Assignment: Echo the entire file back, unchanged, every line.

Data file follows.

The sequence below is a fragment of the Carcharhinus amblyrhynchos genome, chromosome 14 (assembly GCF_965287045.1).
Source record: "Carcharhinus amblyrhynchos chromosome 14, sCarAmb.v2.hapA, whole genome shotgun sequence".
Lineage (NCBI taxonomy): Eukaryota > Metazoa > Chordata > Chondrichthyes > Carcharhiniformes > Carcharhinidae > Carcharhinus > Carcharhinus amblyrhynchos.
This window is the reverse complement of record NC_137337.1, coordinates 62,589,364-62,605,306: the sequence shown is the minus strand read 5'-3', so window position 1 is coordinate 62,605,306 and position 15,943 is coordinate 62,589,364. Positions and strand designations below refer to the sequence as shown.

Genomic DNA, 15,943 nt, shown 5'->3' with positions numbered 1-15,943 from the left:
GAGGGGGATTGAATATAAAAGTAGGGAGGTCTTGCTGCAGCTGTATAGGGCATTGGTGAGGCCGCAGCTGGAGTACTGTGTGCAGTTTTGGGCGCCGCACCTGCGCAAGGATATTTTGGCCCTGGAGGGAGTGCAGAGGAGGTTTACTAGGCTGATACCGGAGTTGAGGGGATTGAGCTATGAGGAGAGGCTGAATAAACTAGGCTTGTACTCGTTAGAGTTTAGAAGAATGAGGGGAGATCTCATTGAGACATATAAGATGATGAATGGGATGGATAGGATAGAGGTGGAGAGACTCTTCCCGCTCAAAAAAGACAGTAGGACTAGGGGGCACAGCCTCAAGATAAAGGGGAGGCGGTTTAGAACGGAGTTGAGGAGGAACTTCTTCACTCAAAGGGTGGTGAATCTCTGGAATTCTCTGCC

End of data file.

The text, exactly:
The sequence below is a fragment of the Carcharhinus amblyrhynchos genome, chromosome 14 (assembly GCF_965287045.1).
Source record: "Carcharhinus amblyrhynchos chromosome 14, sCarAmb.v2.hapA, whole genome shotgun sequence".
Lineage (NCBI taxonomy): Eukaryota > Metazoa > Chordata > Chondrichthyes > Carcharhiniformes > Carcharhinidae > Carcharhinus > Carcharhinus amblyrhynchos.
This window is the reverse complement of record NC_137337.1, coordinates 62,589,364-62,605,306: the sequence shown is the minus strand read 5'-3', so window position 1 is coordinate 62,605,306 and position 15,943 is coordinate 62,589,364. Positions and strand designations below refer to the sequence as shown.

Genomic DNA, 15,943 nt, shown 5'->3' with positions numbered 1-15,943 from the left:
GAGGGGGATTGAATATAAAAGTAGGGAGGTCTTGCTGCAGCTGTATAGGGCATTGGTGAGGCCGCAGCTGGAGTACTGTGTGCAGTTTTGGGCGCCGCACCTGCGCAAGGATATTTTGGCCCTGGAGGGAGTGCAGAGGAGGTTTACTAGGCTGATACCGGAGTTGAGGGGATTGAGCTATGAGGAGAGGCTGAATAAACTAGGCTTGTACTCGTTAGAGTTTAGAAGAATGAGGGGAGATCTCATTGAGACATATAAGATGATGAATGGGATGGATAGGATAGAGGTGGAGAGACTCTTCCCGCTCAAAAAAGACAGTAGGACTAGGGGGCACAGCCTCAAGATAAAGGGGAGGCGGTTTAGAACGGAGTTGAGGAGGAACTTCTTCACTCAAAGGGTGGTGAATCTCTGGAATTCTCTGCC